Earlier today, a court in Madrid ordered that Spanish artist Salvador Dalí’s remains be exhumed to settle a paternity claim made by a woman born in 1956. The woman, Pilar Abel Martínez, has been trying to prove Dalí was her father since 2007—Dalí and his wife, Gala Dalí, were married from 1934 to 1982 and had no children. Martínez says that her mother told her she “maintained a secret relationship with the painter in Port Lligat in northeastern Spain, close to the border with France, where she was working as a maid for a family who would spend part of the year in that town,” reports CNN.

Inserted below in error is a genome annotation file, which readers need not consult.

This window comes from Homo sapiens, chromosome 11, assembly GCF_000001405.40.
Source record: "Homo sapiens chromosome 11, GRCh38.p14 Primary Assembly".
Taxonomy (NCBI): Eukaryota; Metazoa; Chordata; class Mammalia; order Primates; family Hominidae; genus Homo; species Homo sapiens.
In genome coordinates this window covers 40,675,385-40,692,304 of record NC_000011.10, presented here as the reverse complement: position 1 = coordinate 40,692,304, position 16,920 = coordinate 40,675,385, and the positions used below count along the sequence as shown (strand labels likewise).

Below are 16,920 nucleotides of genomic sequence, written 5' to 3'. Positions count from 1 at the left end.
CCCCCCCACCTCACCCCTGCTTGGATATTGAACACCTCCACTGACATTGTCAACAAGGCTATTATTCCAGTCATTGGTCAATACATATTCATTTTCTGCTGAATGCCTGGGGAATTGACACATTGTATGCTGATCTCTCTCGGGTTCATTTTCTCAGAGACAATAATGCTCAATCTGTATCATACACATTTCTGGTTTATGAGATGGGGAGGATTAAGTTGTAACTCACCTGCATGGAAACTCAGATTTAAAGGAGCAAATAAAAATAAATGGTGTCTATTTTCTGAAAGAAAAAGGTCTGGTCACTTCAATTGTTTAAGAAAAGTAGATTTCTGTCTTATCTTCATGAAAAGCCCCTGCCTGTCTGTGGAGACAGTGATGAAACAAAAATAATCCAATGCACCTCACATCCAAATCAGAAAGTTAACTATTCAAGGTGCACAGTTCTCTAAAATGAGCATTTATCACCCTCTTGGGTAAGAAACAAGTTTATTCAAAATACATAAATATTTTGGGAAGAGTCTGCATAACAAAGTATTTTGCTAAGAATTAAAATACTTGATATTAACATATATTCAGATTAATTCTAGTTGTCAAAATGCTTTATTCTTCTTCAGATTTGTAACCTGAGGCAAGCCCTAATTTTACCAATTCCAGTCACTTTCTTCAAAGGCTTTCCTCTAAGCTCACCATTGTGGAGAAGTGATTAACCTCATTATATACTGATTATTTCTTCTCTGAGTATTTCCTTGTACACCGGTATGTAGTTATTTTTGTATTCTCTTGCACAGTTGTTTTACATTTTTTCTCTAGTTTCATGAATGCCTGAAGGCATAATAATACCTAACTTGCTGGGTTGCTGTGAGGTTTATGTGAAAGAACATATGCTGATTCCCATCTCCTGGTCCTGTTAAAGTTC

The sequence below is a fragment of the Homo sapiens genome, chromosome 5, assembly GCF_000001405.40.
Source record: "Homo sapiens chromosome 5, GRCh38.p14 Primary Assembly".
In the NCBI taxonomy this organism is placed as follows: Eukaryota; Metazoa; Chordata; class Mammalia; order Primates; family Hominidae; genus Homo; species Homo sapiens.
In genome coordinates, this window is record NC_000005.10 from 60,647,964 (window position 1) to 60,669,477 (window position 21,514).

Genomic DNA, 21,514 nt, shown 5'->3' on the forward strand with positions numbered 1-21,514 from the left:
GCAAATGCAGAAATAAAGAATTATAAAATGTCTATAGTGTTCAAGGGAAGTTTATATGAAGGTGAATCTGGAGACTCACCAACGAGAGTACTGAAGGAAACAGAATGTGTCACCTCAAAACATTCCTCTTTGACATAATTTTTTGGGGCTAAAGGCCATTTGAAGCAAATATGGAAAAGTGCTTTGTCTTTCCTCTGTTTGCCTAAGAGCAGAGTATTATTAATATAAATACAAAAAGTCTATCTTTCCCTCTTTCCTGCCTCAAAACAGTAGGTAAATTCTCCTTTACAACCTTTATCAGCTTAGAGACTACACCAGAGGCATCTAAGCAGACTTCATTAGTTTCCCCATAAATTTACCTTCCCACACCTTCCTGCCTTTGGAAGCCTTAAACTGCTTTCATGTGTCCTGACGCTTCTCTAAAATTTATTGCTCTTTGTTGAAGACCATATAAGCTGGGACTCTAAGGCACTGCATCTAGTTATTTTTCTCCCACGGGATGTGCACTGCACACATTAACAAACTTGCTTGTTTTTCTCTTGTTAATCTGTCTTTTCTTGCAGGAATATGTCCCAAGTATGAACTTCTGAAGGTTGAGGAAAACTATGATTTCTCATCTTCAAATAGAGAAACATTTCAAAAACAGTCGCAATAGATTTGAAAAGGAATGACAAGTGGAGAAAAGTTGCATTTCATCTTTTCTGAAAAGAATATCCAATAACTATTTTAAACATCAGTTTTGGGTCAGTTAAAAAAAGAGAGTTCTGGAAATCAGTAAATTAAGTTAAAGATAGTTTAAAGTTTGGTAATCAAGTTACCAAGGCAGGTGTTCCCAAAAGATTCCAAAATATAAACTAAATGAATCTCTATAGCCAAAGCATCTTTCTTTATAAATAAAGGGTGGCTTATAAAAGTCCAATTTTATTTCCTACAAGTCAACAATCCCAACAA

In response to the court’s ruling, the The Dalí Foundation said in a statement that they are “preparing an appeal to oppose this exhumation that will be lodged in the coming days.” The Guardian reports that after Martínez’s mother made comments that she might be Dalí’s daughter, Martínez took a DNA test in 2007 using hair and skin samples she “obtained from a death mask of the painter,” but these results were inconclusive. Martínez later took another test, using medical samples that had belonged to Dalí, but says she never received the test’s results. Dalí’s close friend and official biographer Robert Descharnes claimed, however, that the results of this second test were negative by telling a Spanish news agency “there is no relationship between this woman and Salvador Dalí.”